I think that’s a big thing, how do you address both those
constituencies? That seems like a problem and a huge opportunity at the
same time. The hardcore scientists are really high value readers in
terms of news production, so the tagging idea is a way to tap them
What tool are you going to use for this, Del.icio.us?
That’s the hangup. There is all this open access problem, most of
the science is behind firewalls, so we are not sure what the tool is. I
guess if they tag the abstract then we can do the leg work. Del.icio.us tags has been suggested, and it actually came to us through one of our readers:
I posted this question on the Facebook page and a reader suggested
getting creative with del.icio.us which is still our number one choice.
What other ideas are you working on?
The last thing we are working on: First we are doing blog profiles of our readers. They can show us the science blogs they have and we will cover them.
Then we are trying to figure out how to incorporate the wiki medium.
There are a few approaches I think we can take, one that would be cool
but hard to work is if we have readers contribute to articles
wiki-style. That might mean a rough draft that would normally go to the
conten editor would actually go to the Wired science page — a
pre-release that people could edit wiki style.
The problem is that news is time sensitive and it could be tough to build that into the process.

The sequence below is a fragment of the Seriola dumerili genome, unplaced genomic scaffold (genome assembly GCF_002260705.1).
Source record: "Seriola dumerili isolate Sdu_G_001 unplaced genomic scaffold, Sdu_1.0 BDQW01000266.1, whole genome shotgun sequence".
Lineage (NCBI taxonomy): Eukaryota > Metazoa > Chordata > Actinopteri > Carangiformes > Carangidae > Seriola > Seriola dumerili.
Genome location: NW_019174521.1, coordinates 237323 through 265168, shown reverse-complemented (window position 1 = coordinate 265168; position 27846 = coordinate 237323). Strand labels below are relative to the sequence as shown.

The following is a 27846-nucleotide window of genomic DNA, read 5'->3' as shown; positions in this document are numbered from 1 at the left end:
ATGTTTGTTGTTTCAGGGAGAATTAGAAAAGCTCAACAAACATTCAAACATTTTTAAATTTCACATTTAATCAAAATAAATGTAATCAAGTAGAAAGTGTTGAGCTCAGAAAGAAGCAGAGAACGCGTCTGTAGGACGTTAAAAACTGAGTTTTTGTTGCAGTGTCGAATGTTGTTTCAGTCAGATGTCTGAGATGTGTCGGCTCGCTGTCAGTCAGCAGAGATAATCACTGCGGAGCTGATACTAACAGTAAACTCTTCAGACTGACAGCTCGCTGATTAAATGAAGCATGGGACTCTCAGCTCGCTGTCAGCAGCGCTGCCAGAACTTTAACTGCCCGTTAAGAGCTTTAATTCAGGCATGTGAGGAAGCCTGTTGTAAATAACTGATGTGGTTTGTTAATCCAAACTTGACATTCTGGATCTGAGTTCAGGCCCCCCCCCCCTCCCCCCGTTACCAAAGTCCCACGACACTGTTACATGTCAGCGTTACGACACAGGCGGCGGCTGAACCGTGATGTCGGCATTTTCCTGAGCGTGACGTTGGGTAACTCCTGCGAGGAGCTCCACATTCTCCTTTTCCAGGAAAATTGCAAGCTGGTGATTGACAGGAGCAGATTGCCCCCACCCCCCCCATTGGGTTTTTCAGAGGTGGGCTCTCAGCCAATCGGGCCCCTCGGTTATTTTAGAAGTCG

Or more generally: Have a Wired science wiki where people could
contribute ideas or things they are thinking abou, similar to
Geekepidia, but a functioning wikipedia instead of a static magazine
format so that it would be more interactive.
What advice do you have for other beat bloggers?
I think it pays to manage expectations within an organization.
Starting small for us was the way to go because I think it really does
take time to build momentum. It’s pretty hard for publications that
have dedicated readership to build a community that is actively
contributing to the news. We want to get people excited internally and
externally, but I don’t want to promise the moon and deliver nothing.
Also: Put more thought in the beginning with the tools. Right now I
have all this stuff on Google Reader but now we are moving to
Del.icio.us. Also, I don’t know if I would have used twitter as a
microblogging platform — maybe I would have chosen a regular blog – I
feel that its so transient that its hard for people to see what’s going
There should be regular content update. Build in time into each week to really work on some of these longer term things. Have a dedicated push time for your Facebook page or whatever tool you are using, build it into your weekly or daily schedule.
You mentioned earlier and I want to ask: Do people lose interest quickly?
Yes, but when we do something new people regain interest. It’s very
easy to assume that what you are doing will be of interest, but when
time passes I’ve learned that’s not true – you have to drive interest.
You have to make it worth people’s wild. They have limited time, so you
have to provide real ways of interacting and provide things they
wouldn’t get elsewhere.